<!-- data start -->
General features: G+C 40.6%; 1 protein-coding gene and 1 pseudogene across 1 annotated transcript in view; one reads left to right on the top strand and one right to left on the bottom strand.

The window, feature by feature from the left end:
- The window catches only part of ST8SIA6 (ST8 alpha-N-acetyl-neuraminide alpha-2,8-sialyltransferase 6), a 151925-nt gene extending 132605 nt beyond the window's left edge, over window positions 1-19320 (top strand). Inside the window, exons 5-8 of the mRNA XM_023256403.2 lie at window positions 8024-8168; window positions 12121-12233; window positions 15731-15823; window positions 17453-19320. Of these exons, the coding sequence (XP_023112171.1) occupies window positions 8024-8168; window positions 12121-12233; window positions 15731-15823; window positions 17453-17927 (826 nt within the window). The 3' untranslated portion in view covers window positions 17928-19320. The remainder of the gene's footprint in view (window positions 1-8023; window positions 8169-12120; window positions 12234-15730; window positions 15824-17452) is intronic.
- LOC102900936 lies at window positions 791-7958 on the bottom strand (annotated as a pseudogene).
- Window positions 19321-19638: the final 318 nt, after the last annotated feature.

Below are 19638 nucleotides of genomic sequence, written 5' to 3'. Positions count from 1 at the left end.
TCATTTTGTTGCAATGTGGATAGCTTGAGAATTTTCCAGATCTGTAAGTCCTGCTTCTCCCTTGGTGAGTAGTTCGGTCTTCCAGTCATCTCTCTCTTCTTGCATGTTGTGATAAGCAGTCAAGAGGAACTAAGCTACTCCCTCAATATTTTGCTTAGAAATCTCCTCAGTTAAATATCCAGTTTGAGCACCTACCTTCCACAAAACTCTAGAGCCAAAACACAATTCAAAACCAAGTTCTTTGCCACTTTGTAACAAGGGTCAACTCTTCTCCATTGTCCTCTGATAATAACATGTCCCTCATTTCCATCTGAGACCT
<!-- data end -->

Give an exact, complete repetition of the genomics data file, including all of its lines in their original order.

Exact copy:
General features: G+C 40.6%; 1 protein-coding gene and 1 pseudogene across 1 annotated transcript in view; one reads left to right on the top strand and one right to left on the bottom strand.

The window, feature by feature from the left end:
- The window catches only part of ST8SIA6 (ST8 alpha-N-acetyl-neuraminide alpha-2,8-sialyltransferase 6), a 151925-nt gene extending 132605 nt beyond the window's left edge, over window positions 1-19320 (top strand). Inside the window, exons 5-8 of the mRNA XM_023256403.2 lie at window positions 8024-8168; window positions 12121-12233; window positions 15731-15823; window positions 17453-19320. Of these exons, the coding sequence (XP_023112171.1) occupies window positions 8024-8168; window positions 12121-12233; window positions 15731-15823; window positions 17453-17927 (826 nt within the window). The 3' untranslated portion in view covers window positions 17928-19320. The remainder of the gene's footprint in view (window positions 1-8023; window positions 8169-12120; window positions 12234-15730; window positions 15824-17452) is intronic.
- LOC102900936 lies at window positions 791-7958 on the bottom strand (annotated as a pseudogene).
- Window positions 19321-19638: the final 318 nt, after the last annotated feature.

Below are 19638 nucleotides of genomic sequence, written 5' to 3'. Positions count from 1 at the left end.
TCATTTTGTTGCAATGTGGATAGCTTGAGAATTTTCCAGATCTGTAAGTCCTGCTTCTCCCTTGGTGAGTAGTTCGGTCTTCCAGTCATCTCTCTCTTCTTGCATGTTGTGATAAGCAGTCAAGAGGAACTAAGCTACTCCCTCAATATTTTGCTTAGAAATCTCCTCAGTTAAATATCCAGTTTGAGCACCTACCTTCCACAAAACTCTAGAGCCAAAACACAATTCAAAACCAAGTTCTTTGCCACTTTGTAACAAGGGTCAACTCTTCTCCATTGTCCTCTGATAATAACATGTCCCTCATTTCCATCTGAGACCT